Government pushes bill to let it enact virus restrictions before Knesset okay

Proposed law would allow cabinet to put measures into effect that would only be rescinded if MKs fail to approve them within 7 days

A restaurant owner outside shuttered shops in the Old City of Jerusalem, on March 30 2020. (Olivier Fitoussi/Flash90)
A restaurant owner outside shuttered shops in the Old City of Jerusalem, on March 30 2020. (Olivier Fitoussi/Flash90)

The Prime Minister’s Office announced Monday that it was seeking legislation that will allow the government to enact emergency coronavirus measures that will be effective immediately, without needing to wait for an okay from the Knesset.

Under the proposed law, the government could put a rule into effect and it would only be rescinded if the Knesset fails to approve the measure or does not vote on it within seven days.

Under the current rules, government decisions must be approved by the coronavirus committee or another relevant panel, which can delay implementation by a day or more. Under the new measure, if a committee refuses to deal with the measure in a timely manner, it would move to the full Knesset plenum for a vote.

The government has been criticized for making hasty decisions on lockdowns and other restrictions, sometimes based on faulty data, and for failing to adequately prepare agencies carrying out the measures or failing to warn residents in time, leading to confusion and complaints of unclear instructions.

But Prime Minister Benjamin Netanyahu has also reportedly warned ministers that Israel needs to be able to quickly enact guidelines if they are to be effective in stopping the spread of the coronavirus.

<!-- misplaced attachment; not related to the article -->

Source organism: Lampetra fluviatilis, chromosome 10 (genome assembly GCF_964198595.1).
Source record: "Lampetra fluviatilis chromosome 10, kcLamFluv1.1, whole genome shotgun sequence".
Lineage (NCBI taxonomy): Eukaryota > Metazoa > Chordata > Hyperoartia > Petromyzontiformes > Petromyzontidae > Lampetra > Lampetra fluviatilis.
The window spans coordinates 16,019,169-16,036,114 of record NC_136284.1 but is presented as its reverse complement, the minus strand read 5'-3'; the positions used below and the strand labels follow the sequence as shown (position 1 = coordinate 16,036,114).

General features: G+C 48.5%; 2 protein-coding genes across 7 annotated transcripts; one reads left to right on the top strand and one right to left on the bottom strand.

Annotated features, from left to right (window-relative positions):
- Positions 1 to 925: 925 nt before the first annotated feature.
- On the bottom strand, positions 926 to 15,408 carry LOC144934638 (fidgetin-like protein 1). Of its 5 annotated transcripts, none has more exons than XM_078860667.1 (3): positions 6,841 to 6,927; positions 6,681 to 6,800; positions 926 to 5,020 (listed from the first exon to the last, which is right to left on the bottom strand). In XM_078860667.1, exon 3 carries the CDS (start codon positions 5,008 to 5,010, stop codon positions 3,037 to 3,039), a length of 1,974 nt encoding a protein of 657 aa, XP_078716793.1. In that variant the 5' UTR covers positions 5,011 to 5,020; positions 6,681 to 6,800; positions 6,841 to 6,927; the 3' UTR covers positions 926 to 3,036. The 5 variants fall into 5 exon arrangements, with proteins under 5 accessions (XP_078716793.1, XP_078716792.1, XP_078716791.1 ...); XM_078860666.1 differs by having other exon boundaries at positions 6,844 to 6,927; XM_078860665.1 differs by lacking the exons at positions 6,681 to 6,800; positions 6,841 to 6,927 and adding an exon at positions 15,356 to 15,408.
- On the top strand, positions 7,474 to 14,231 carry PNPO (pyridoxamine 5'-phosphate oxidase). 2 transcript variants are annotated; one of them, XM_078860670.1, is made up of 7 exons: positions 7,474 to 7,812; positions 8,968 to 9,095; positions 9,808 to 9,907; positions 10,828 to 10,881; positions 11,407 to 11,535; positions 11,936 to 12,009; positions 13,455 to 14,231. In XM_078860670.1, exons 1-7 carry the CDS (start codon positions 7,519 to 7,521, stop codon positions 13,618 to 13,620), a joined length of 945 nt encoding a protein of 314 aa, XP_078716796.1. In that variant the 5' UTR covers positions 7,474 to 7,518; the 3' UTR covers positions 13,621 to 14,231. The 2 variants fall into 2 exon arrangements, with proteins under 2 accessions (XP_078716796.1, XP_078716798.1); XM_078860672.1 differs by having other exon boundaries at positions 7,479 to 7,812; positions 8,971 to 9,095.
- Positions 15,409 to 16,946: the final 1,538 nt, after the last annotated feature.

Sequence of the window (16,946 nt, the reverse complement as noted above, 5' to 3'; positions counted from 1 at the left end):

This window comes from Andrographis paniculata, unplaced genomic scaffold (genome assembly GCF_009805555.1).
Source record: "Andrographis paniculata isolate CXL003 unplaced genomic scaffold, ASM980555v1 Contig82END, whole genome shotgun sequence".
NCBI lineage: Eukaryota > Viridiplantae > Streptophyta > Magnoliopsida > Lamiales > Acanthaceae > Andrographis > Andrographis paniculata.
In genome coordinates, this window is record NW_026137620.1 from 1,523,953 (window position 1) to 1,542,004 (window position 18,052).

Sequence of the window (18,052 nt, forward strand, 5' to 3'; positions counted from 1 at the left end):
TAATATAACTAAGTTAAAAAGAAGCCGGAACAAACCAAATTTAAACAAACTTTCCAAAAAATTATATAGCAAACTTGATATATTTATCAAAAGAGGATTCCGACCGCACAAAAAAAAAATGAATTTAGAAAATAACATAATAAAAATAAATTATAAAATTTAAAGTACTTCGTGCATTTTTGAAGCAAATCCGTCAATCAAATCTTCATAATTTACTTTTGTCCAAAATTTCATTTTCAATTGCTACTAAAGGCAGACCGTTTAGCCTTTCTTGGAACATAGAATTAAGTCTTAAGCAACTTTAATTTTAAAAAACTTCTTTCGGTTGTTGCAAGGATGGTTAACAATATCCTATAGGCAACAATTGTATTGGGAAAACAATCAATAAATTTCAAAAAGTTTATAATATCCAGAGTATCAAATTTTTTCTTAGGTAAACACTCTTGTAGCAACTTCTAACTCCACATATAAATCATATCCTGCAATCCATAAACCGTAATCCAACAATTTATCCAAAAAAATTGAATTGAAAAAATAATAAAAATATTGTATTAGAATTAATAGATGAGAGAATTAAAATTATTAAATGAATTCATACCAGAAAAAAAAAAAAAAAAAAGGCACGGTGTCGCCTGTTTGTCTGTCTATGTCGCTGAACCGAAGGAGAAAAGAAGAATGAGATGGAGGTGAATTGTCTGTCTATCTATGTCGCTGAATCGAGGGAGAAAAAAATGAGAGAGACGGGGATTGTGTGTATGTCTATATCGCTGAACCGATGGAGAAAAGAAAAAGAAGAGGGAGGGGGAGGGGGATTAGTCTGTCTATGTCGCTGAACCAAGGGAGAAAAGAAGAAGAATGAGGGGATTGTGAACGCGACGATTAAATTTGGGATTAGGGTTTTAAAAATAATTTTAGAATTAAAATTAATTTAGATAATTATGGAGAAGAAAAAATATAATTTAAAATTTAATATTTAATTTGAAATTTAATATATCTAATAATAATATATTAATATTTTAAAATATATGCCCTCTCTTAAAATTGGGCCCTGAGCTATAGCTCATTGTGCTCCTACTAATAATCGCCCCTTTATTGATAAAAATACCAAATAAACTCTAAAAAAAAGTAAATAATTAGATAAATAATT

Police officers patrol in the ultra-Orthodox neighborhood of Mea Shearim in Jerusalem on July 5, 2020. (Yonatan Sindel/Flash90)

On Thursday, he said the government was looking into legislation that would cut bureaucracy and oversight surrounding government decisions on lockdown measures.

Hours before Monday’s announcement, the cabinet passed a raft of restrictions to contain the renewed coronavirus outbreak, including limits on crowds in restaurants, synagogues and on public transportation, while also shuttering event halls, cultural venues, swimming pools, gyms, bars and nightclubs.

Pending approval from the Knesset’s coronavirus committee, the decision by the cabinet limits restaurants to 20 customers in indoor areas and 30 people in outdoor areas, with tables set at a distance from one another.

All public gatherings will be capped at 20 people, with participants required to wear face masks and keep a distance of two meters between one another.

Summer camps and summer schools will not go ahead except for kindergarten kids and grades 1-4, according to the cabinet decision. Buses will only be allowed to carry 20 passengers at a time, with open windows and no air conditioning.

At least 30 percent of employees in the public sector will be required to work from home.

The decision also states that within 48 hours, the Finance Ministry must introduce a compensation package for those harmed by the new regulations.

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